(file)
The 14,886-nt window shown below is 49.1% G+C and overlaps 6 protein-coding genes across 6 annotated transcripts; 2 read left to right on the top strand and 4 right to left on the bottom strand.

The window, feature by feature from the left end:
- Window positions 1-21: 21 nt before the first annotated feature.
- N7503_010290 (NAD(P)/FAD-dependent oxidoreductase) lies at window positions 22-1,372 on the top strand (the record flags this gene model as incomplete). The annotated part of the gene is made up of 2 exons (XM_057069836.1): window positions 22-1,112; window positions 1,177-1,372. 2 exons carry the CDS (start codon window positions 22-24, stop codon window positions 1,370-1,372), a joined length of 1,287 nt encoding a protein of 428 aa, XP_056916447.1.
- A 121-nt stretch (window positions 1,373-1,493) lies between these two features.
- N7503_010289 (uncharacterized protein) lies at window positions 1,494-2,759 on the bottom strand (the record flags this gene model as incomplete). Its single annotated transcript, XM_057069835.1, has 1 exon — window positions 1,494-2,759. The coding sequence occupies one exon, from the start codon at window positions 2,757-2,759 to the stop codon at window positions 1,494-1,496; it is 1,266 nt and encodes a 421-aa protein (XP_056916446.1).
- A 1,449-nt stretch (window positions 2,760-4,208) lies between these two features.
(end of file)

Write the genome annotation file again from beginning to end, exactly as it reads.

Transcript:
The 14,886-nt window shown below is 49.1% G+C and overlaps 6 protein-coding genes across 6 annotated transcripts; 2 read left to right on the top strand and 4 right to left on the bottom strand.

The window, feature by feature from the left end:
- Window positions 1-21: 21 nt before the first annotated feature.
- N7503_010290 (NAD(P)/FAD-dependent oxidoreductase) lies at window positions 22-1,372 on the top strand (the record flags this gene model as incomplete). The annotated part of the gene is made up of 2 exons (XM_057069836.1): window positions 22-1,112; window positions 1,177-1,372. 2 exons carry the CDS (start codon window positions 22-24, stop codon window positions 1,370-1,372), a joined length of 1,287 nt encoding a protein of 428 aa, XP_056916447.1.
- A 121-nt stretch (window positions 1,373-1,493) lies between these two features.
- N7503_010289 (uncharacterized protein) lies at window positions 1,494-2,759 on the bottom strand (the record flags this gene model as incomplete). Its single annotated transcript, XM_057069835.1, has 1 exon — window positions 1,494-2,759. The coding sequence occupies one exon, from the start codon at window positions 2,757-2,759 to the stop codon at window positions 1,494-1,496; it is 1,266 nt and encodes a 421-aa protein (XP_056916446.1).
- A 1,449-nt stretch (window positions 2,760-4,208) lies between these two features.